|Severe lupus has a genetic signature|
By Adam Marcus
February 21, 2003
Researchers have identified fourteen genes that doctors could potentially use to predict the severity of lupus, a debilitating disorder in which immune cells attack the skin, blood, joints and other organs. Each of the fourteen genes appears to be controlled by a family of proteins, known collectively as interferon, that play a role in lupus.
People with severe lupus, who make up about half of all cases, suffer life-threatening flare-ups in the kidneys, heart or brain. Doctors have long wanted a tool to predict which patients are most vulnerable to flare-ups, and where these episodes might occur. The newly identified genes, discovered using 'gene chip' technology, could help.
"We're hoping to use the data from the gene chips to see if we can predict when patients are going to have flares of their disease or maybe have other complications of lupus," says Timothy Behrens of the University of Minnesota, who led the study.
The use of gene chips in lupus is still experimental, but the technologyglass slides or microchips containing DNAhas been used to assess cancers, including breast tumors and lymphomas.
"We are going to see gene [screening] in the clinical realm, to make an early diagnosis or to make sure of the diagnosis," predicts Michelle Petri, a lupus expert at Johns Hopkins University School of Medicine in Baltimore.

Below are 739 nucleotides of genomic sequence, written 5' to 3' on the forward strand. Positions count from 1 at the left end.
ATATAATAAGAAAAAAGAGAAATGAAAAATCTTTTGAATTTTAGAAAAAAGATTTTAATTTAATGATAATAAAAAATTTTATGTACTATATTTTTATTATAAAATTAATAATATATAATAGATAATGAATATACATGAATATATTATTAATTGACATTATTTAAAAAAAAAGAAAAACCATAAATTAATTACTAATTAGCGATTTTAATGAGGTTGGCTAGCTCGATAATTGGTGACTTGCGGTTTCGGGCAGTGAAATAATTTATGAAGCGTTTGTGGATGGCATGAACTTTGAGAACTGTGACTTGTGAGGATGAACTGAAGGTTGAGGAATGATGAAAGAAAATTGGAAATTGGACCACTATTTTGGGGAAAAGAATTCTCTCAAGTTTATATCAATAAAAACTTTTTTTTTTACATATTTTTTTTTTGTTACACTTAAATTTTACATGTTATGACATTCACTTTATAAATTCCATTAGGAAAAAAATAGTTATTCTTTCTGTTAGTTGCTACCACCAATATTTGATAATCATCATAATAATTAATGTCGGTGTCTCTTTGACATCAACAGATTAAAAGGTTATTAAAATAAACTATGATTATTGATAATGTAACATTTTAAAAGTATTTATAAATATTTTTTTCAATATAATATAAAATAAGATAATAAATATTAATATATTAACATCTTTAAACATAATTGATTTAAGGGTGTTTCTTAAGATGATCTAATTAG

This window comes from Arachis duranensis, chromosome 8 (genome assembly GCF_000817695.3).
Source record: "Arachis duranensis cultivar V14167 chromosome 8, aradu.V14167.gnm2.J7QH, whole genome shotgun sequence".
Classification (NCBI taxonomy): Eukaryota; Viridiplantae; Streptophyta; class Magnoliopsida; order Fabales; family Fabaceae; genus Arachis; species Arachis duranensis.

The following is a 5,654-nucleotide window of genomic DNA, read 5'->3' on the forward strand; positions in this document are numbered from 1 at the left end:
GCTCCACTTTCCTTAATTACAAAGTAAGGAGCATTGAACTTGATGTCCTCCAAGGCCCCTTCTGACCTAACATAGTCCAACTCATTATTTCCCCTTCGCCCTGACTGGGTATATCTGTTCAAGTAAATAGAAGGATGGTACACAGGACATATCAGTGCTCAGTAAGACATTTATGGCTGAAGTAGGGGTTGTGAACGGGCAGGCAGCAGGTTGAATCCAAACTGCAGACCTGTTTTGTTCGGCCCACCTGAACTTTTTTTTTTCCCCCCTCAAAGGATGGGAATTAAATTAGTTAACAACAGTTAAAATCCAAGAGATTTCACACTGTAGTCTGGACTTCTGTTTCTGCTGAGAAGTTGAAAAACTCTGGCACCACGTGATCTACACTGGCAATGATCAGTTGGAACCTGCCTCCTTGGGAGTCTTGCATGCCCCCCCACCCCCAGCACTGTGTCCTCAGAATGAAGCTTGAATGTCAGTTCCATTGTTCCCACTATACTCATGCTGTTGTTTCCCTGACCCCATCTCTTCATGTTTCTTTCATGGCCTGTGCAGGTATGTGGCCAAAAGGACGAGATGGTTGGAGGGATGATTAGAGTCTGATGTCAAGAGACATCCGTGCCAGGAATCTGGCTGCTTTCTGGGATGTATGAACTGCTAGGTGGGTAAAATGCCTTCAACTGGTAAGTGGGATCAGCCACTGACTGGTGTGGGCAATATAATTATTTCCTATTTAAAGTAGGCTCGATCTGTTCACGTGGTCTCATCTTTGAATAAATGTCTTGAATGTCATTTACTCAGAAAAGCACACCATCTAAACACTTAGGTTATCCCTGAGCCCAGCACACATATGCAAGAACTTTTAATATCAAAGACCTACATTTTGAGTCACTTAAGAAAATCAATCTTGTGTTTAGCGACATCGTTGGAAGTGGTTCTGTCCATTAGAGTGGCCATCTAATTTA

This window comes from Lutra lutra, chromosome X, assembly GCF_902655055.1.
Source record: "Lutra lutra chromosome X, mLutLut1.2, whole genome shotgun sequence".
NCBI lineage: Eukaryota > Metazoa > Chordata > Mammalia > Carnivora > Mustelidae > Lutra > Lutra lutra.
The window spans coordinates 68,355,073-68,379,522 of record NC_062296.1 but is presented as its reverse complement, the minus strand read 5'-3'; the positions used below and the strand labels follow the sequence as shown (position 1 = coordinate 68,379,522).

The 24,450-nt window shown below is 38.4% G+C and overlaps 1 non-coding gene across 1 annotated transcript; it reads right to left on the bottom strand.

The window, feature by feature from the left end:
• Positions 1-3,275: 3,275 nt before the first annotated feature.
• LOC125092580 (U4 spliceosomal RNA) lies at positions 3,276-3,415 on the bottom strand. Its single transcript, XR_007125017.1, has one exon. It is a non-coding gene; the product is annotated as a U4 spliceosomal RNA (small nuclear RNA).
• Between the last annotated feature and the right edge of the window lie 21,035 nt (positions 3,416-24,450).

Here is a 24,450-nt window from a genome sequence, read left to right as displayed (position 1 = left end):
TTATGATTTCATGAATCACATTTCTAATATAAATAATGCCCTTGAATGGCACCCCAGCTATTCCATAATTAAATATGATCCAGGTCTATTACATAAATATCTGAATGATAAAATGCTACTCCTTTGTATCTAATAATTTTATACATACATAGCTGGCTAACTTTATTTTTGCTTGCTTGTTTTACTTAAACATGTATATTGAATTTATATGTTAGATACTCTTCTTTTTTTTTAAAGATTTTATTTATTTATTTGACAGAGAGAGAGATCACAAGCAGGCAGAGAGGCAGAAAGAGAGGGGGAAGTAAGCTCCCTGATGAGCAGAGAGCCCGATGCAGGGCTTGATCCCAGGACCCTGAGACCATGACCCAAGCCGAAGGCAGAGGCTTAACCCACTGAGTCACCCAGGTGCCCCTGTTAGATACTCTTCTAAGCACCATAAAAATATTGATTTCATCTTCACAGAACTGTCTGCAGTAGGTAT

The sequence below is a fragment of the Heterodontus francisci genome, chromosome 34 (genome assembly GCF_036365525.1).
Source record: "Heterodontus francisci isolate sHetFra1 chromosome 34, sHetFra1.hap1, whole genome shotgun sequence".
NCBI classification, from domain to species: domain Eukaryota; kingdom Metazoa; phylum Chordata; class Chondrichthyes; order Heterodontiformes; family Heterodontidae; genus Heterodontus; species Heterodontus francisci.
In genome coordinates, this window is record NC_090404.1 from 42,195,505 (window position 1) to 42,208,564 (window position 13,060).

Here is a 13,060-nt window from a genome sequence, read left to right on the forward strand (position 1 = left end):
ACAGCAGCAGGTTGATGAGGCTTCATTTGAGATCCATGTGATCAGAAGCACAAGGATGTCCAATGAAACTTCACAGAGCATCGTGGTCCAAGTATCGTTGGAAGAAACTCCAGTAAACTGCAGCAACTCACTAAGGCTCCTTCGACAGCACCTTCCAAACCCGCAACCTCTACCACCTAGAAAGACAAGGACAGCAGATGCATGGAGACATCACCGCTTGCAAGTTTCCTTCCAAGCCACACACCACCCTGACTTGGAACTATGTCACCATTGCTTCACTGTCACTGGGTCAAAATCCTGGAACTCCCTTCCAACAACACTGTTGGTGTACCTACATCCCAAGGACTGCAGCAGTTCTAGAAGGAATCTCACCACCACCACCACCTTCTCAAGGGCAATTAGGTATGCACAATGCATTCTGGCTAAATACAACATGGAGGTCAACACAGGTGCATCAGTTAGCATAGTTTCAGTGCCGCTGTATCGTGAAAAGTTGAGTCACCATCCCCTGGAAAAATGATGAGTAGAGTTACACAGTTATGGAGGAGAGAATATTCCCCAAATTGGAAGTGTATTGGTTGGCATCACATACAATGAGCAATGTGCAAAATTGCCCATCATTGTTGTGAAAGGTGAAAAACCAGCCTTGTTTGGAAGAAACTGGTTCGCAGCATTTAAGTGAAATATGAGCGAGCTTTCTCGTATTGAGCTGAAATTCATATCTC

The work could also lead to new therapies for the disease, which hasn't seen a new drug in 25 years. Indeed, Behrens has already been contacted by drug companies interested in designing chemicals to block interferon or receptors on cells that respond to the proteins.
In the study, which appears in Proceedings of the National Academy of Sciences, the researchers analyzed blood from 48 lupus patients and 42 healthy individuals. A total of 161 genes were either more or less active in patients than in the healthy group.
Fourteen of the genes were more active in the patients with severe lupus. Since interferon controls them, the scientists call the cluster the "interferon expression signature" (IFN).
Lupus, or systemic lupus erythematosus, affects about a half-million Americans, and potentially millions more worldwide. Like other 'auto-immune' diseases, lupus primarily affects women, though the reasons for this are not well understood. Drugs can treat the condition, but there is no cure and the disease worsens over time.
Previous research has shown that people with severe lupus tend to have increased levels of interferon. But the amount in blood is so small that testing is difficult and unreliable. Gene chips can get around this problem.
"You see [interferon at work] so easily in the genes being expressed in the blood cells," says Behrens. "I think it's going to be a lot more reliable" than conventional blood tests.
"One could envision having a small chip with a small number of genes that could tell us if this interferon profile is there," says Peter Gregersen, director of the center for genomics and genetics at North Shore Long Island Jewish Research Institute, in Manhasset, New York, and a co-author of the study.
Gregersen is already working with other colleagues on ways to use gene chips to classify patients with rheumatoid arthritis, another autoimmune disease. They hope to generate a gene signature that will predict a person's chance of responding to therapies that help only a limited number of patients.
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